In the beginning of his memoir, Deresiewicz tells us he identified with authors such as Joyce, Faulkner, Conrad and Nabakov when he was assigned Emma. He and his classmates considered Jane Austen a dull, silly, romantic writer of fairytales. In other words: too girly. He didn't believe there was anything sophisticated about Jane Austen, despite having heard her works were more complex than anything by, say, Joyce or Proust. But then one day, he finally gets it. After finding Emma banal and tedious, he suddenly sees things in a different light, realizing the boredom and cynicism he's been experiencing while reading Emma is exactly what Austen wanted: "She had incited them in order to expose them". "She was showing me my own ugly face".
Deresiewicz credits Emma with helping him understand the importance of seeing, talking and thinking like a woman, things he'd scoffed at not too long ago. It seems that for 26 years, he hasn't found any women worthy of his respect. So it's a little harder to accept the revelation that after reading some of Emma, suddenly Deresiewicz understands the worth of being a woman and the possibility there might be "important things to learn from them". It's as if Deresiewicz never saw anything from a woman's point of view, let alone read a (good) book by one. But it's good to know he's finally seen the light!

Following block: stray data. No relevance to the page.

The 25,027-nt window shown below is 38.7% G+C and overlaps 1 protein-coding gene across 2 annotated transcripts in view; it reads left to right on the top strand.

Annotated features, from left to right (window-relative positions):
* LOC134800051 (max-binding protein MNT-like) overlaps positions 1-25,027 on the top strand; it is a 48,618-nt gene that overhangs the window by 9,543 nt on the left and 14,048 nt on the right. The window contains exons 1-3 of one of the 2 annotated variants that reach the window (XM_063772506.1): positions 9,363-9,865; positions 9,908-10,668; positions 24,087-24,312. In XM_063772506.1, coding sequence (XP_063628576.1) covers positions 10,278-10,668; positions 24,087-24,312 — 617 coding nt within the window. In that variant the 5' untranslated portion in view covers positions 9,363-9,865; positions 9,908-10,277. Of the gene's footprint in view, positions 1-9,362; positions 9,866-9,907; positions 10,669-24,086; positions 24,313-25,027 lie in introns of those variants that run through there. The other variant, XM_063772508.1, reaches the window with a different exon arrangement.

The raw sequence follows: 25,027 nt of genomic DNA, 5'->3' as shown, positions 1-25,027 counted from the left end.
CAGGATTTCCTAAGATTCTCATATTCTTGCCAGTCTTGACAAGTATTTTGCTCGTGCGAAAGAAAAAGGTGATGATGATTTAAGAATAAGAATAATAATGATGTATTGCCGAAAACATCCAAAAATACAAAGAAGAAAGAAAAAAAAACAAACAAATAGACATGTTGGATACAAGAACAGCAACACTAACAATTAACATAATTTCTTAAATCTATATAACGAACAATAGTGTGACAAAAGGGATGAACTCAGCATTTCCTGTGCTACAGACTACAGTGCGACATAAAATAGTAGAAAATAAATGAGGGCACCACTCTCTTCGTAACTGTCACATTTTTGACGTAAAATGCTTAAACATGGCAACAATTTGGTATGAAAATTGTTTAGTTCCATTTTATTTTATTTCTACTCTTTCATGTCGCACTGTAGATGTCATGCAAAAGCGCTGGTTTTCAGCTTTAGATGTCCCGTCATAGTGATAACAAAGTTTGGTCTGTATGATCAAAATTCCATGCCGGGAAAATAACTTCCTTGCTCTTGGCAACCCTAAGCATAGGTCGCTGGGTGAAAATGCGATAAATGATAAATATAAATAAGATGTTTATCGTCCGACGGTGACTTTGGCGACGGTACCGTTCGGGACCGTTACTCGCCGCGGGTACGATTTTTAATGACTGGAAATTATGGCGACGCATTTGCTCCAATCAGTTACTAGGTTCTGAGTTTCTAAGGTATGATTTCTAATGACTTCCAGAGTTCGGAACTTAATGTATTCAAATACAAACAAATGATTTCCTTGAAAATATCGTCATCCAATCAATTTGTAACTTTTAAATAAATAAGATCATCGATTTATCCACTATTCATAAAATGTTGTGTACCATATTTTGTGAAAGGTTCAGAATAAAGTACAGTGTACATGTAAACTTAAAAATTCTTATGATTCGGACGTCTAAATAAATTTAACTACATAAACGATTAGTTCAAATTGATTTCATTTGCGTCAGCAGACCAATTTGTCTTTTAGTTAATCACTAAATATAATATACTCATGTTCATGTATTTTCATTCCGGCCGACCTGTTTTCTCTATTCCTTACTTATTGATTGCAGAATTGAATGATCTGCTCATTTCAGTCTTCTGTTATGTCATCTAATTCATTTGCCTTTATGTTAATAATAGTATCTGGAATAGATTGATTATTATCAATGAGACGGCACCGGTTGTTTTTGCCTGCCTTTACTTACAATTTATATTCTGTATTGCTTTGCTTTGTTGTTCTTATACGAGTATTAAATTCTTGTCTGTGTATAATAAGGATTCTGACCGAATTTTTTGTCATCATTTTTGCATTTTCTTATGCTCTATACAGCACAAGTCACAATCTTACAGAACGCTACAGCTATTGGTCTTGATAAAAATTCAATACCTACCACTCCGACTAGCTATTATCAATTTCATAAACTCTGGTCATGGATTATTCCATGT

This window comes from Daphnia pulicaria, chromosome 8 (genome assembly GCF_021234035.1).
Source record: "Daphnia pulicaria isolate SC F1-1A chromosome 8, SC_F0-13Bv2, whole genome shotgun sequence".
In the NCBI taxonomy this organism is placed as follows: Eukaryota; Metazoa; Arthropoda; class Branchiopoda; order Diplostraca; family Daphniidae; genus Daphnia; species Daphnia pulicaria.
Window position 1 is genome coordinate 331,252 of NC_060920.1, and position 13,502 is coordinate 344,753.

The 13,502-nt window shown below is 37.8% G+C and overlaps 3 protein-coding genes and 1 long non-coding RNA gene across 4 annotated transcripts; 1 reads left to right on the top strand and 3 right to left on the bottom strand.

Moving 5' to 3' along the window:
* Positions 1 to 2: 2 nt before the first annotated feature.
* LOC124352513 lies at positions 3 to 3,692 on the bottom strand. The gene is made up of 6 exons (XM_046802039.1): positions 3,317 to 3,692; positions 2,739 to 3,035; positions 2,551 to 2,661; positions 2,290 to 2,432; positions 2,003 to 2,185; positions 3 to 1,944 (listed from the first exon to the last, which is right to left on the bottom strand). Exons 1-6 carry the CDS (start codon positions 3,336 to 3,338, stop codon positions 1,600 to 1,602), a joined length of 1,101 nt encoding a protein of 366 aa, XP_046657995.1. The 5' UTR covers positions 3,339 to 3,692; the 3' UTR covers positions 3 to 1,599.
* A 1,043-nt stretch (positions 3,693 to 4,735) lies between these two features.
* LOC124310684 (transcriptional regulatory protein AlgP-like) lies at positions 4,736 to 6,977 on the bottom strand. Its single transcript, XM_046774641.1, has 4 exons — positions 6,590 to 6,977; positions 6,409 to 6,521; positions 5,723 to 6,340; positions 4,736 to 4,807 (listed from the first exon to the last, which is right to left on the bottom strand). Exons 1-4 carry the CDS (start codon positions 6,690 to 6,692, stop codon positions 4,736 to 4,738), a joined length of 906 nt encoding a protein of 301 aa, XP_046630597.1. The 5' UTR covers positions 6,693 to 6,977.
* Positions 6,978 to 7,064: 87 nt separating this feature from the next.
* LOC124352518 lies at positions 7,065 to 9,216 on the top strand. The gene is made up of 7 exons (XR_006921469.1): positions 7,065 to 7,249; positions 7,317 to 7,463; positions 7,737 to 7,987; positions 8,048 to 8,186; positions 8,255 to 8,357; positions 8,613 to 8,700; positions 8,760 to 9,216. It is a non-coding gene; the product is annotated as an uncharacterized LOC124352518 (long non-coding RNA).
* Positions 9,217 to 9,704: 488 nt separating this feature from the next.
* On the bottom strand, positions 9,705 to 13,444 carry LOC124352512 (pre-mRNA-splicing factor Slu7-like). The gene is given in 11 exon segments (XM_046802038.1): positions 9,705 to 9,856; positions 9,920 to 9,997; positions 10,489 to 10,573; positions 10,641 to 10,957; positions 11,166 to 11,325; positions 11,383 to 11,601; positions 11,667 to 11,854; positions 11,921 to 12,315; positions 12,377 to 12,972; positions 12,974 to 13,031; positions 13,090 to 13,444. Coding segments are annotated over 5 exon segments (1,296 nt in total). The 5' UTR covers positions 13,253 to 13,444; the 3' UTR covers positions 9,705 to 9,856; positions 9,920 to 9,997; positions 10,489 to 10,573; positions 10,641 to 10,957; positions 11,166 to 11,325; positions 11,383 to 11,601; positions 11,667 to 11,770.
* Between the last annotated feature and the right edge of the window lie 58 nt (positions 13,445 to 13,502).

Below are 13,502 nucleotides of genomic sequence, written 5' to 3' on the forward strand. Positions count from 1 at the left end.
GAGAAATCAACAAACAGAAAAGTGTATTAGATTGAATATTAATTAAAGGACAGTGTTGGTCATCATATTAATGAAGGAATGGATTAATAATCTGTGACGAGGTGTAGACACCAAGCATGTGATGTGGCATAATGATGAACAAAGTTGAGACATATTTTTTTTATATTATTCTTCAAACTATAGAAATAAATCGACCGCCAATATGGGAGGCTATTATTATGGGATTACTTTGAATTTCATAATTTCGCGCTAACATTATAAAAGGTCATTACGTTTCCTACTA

The problem I have with Deresiewicz' first chapter is: those aren't the lessons he takes away from Emma. He wants us to believe the life lesson he learned is the importance of noticing life, of paying attention to the little things. Deresiewicz tells us Jane Austen taught him to take everything about his life seriously including the "little events", "the little moments of feeling". When it comes right down to it, isn't this a similar idea to "stop and smell the roses"? I can’t imagine Deresiewicz wouldn’t have heard or read of this concept elsewhere before reading Emma. In other words, it's hard to believe this was a 26-year old graduate student’s first life lesson in the "appreciate the little things" department. It feels like Deresiewicz is analyzing Emma a little too much, for some reason not content with what he's already learned. It also makes the "life lessons" concept look a bit like a cute gimmick and threatens Deresiewicz credibility for the rest of the chapters.
It is unfortunate he begins the memoir with Emma. It means he starts off seemingly trying to "shoehorn" a learned lesson to fit the book. On the other hand, although there is one other "flimsy" chapter, Deresiewicz is far more successful in presenting believable life lessons from many of Austen's other books. So, despite one or two shortcomings, for the most part the book is a success and quite believable.